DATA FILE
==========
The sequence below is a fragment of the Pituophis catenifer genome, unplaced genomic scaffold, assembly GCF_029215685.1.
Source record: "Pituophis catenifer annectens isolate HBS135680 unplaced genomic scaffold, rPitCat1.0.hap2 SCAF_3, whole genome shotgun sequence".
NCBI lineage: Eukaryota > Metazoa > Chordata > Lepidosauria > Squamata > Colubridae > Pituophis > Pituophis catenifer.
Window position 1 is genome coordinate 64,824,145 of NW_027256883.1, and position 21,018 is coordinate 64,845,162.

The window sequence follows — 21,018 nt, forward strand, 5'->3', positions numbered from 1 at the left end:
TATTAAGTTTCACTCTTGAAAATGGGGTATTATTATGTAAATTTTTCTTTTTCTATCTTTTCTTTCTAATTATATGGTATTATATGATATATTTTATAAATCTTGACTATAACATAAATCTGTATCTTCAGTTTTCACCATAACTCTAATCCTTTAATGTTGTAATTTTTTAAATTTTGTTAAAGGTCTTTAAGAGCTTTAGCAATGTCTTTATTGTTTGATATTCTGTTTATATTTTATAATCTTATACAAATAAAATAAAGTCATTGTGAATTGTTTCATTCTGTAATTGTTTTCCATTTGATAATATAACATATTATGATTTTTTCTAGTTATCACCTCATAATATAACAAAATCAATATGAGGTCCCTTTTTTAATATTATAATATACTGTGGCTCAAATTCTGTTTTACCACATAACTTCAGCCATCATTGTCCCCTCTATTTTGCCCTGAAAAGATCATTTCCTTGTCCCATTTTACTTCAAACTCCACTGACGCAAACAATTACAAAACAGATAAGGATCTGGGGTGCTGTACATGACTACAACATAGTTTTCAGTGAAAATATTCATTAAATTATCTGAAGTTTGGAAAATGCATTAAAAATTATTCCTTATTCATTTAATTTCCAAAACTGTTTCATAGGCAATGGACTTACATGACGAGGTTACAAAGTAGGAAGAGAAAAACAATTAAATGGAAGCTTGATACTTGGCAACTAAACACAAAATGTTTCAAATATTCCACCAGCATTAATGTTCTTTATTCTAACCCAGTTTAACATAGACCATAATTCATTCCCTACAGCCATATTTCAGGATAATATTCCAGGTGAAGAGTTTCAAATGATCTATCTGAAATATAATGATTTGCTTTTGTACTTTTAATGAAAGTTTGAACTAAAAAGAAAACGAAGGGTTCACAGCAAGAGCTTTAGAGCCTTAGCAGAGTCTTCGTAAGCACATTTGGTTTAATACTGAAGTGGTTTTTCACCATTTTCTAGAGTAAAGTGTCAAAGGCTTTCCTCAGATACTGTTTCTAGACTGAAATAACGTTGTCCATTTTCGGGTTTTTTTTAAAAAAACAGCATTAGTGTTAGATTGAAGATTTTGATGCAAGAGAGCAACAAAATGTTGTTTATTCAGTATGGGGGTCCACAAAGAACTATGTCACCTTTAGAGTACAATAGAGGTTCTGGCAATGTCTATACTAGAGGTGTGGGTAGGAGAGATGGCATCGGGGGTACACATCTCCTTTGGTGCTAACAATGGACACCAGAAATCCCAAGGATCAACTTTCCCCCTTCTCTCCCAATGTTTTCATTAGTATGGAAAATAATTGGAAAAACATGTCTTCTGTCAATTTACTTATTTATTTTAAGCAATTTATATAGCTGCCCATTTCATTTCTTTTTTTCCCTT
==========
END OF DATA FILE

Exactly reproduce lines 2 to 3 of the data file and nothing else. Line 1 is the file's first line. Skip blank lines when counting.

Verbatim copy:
Source record: "Pituophis catenifer annectens isolate HBS135680 unplaced genomic scaffold, rPitCat1.0.hap2 SCAF_3, whole genome shotgun sequence".
NCBI lineage: Eukaryota > Metazoa > Chordata > Lepidosauria > Squamata > Colubridae > Pituophis > Pituophis catenifer.